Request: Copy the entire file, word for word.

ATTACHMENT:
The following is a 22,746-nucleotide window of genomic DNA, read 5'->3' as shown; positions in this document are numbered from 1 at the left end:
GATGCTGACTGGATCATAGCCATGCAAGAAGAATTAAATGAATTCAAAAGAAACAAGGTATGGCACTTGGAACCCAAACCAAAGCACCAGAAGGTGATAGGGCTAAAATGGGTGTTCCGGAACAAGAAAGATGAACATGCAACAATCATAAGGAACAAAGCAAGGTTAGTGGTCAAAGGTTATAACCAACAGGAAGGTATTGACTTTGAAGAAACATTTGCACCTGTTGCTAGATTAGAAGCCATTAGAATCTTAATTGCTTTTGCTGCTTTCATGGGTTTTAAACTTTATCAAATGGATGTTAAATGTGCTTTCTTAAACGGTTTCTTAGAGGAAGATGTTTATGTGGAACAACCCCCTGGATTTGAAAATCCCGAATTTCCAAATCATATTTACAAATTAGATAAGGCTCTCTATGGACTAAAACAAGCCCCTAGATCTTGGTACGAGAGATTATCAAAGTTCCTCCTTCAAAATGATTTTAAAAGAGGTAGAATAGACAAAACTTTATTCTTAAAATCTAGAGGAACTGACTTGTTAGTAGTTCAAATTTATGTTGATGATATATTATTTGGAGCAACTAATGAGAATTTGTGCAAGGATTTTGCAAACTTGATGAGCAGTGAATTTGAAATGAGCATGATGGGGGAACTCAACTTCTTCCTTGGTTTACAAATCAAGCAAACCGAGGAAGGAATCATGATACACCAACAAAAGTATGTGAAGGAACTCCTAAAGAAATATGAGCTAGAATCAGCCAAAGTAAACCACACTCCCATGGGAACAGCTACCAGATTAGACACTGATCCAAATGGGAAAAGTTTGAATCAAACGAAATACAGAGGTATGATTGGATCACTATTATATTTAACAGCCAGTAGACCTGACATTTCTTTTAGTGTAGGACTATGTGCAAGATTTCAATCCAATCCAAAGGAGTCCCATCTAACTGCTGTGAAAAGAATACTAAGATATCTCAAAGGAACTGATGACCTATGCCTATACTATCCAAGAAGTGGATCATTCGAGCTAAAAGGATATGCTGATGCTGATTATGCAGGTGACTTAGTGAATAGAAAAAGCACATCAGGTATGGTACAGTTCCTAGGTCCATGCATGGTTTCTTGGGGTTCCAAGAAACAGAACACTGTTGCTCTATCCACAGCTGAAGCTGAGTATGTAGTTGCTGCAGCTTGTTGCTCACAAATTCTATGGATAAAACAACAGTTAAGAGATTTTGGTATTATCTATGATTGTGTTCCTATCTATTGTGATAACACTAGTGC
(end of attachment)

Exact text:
The following is a 22,746-nucleotide window of genomic DNA, read 5'->3' as shown; positions in this document are numbered from 1 at the left end:
GATGCTGACTGGATCATAGCCATGCAAGAAGAATTAAATGAATTCAAAAGAAACAAGGTATGGCACTTGGAACCCAAACCAAAGCACCAGAAGGTGATAGGGCTAAAATGGGTGTTCCGGAACAAGAAAGATGAACATGCAACAATCATAAGGAACAAAGCAAGGTTAGTGGTCAAAGGTTATAACCAACAGGAAGGTATTGACTTTGAAGAAACATTTGCACCTGTTGCTAGATTAGAAGCCATTAGAATCTTAATTGCTTTTGCTGCTTTCATGGGTTTTAAACTTTATCAAATGGATGTTAAATGTGCTTTCTTAAACGGTTTCTTAGAGGAAGATGTTTATGTGGAACAACCCCCTGGATTTGAAAATCCCGAATTTCCAAATCATATTTACAAATTAGATAAGGCTCTCTATGGACTAAAACAAGCCCCTAGATCTTGGTACGAGAGATTATCAAAGTTCCTCCTTCAAAATGATTTTAAAAGAGGTAGAATAGACAAAACTTTATTCTTAAAATCTAGAGGAACTGACTTGTTAGTAGTTCAAATTTATGTTGATGATATATTATTTGGAGCAACTAATGAGAATTTGTGCAAGGATTTTGCAAACTTGATGAGCAGTGAATTTGAAATGAGCATGATGGGGGAACTCAACTTCTTCCTTGGTTTACAAATCAAGCAAACCGAGGAAGGAATCATGATACACCAACAAAAGTATGTGAAGGAACTCCTAAAGAAATATGAGCTAGAATCAGCCAAAGTAAACCACACTCCCATGGGAACAGCTACCAGATTAGACACTGATCCAAATGGGAAAAGTTTGAATCAAACGAAATACAGAGGTATGATTGGATCACTATTATATTTAACAGCCAGTAGACCTGACATTTCTTTTAGTGTAGGACTATGTGCAAGATTTCAATCCAATCCAAAGGAGTCCCATCTAACTGCTGTGAAAAGAATACTAAGATATCTCAAAGGAACTGATGACCTATGCCTATACTATCCAAGAAGTGGATCATTCGAGCTAAAAGGATATGCTGATGCTGATTATGCAGGTGACTTAGTGAATAGAAAAAGCACATCAGGTATGGTACAGTTCCTAGGTCCATGCATGGTTTCTTGGGGTTCCAAGAAACAGAACACTGTTGCTCTATCCACAGCTGAAGCTGAGTATGTAGTTGCTGCAGCTTGTTGCTCACAAATTCTATGGATAAAACAACAGTTAAGAGATTTTGGTATTATCTATGATTGTGTTCCTATCTATTGTGATAACACTAGTGC